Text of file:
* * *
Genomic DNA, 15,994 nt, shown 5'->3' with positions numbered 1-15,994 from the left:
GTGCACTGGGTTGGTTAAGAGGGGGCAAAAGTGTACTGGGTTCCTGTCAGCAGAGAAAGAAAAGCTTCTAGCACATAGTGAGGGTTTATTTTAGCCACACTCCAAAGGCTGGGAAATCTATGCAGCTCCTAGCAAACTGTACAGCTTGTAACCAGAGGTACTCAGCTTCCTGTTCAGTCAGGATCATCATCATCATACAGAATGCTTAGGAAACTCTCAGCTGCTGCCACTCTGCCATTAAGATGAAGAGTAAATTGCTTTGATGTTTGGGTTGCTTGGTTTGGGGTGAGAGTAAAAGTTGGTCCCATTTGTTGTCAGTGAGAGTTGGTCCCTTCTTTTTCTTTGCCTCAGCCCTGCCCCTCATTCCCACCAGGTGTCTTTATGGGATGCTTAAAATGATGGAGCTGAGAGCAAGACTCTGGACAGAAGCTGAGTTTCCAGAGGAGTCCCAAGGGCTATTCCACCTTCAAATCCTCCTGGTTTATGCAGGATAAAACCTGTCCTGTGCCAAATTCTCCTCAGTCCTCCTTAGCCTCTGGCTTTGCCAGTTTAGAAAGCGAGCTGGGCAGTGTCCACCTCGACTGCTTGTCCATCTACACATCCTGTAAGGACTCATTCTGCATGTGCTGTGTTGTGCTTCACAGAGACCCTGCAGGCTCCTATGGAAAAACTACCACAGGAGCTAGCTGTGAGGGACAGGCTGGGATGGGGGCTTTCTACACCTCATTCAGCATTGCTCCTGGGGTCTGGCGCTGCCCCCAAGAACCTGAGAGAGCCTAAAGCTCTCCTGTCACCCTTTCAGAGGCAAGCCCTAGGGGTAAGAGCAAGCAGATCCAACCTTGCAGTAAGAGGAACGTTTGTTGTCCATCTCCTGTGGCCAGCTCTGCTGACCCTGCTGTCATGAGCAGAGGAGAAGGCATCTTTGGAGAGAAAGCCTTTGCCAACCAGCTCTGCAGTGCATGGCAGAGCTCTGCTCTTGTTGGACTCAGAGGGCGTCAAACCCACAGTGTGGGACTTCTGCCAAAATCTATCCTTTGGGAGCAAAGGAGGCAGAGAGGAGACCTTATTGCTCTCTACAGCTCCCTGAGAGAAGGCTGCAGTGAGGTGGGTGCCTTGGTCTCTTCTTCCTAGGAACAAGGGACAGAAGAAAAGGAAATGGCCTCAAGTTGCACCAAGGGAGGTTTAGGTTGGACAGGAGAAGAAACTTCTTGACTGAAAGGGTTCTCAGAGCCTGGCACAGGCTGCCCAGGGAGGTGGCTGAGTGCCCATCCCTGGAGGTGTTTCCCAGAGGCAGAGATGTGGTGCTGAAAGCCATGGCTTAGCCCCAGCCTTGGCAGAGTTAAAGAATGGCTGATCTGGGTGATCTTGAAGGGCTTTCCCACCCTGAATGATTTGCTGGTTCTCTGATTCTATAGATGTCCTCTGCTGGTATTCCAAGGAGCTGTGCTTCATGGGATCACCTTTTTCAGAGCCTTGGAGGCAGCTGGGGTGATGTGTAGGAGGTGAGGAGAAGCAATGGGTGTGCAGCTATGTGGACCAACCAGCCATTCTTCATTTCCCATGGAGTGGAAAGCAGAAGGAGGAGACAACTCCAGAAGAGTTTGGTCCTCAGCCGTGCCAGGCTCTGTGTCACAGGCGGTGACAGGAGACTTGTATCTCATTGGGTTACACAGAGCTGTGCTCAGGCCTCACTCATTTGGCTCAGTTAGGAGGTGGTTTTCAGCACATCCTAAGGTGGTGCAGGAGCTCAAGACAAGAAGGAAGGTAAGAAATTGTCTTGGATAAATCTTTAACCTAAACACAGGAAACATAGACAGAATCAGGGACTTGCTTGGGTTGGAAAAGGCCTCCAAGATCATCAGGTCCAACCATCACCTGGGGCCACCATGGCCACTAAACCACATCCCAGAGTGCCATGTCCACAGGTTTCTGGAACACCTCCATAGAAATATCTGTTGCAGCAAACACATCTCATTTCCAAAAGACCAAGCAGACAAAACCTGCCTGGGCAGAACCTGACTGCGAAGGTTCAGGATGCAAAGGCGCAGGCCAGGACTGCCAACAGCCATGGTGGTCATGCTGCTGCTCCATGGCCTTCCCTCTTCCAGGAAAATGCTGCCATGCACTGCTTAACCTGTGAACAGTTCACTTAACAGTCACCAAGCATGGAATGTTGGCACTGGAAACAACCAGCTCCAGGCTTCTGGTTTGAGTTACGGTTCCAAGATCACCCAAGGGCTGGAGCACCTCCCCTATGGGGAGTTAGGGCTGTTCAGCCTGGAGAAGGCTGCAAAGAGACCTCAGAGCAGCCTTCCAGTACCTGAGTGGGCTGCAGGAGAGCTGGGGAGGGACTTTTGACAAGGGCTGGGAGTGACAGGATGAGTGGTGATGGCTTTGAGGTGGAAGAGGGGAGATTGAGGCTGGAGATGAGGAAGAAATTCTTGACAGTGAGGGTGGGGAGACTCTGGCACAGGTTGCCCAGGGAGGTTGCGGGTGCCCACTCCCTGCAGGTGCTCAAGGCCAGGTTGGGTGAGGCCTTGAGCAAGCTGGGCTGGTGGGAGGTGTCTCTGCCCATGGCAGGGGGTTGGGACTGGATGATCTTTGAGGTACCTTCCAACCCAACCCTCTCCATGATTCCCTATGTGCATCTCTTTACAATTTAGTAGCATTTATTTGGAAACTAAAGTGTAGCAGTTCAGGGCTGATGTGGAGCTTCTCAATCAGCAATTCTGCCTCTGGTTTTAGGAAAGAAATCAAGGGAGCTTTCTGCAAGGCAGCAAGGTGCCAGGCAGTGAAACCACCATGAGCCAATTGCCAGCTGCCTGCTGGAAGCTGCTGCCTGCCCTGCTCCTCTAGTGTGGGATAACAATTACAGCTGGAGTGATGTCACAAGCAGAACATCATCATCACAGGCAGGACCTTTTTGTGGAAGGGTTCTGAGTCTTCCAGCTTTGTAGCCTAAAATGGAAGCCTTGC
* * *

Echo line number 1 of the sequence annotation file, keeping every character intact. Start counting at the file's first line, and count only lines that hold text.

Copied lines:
Genomic DNA, 15,994 nt, shown 5'->3' with positions numbered 1-15,994 from the left: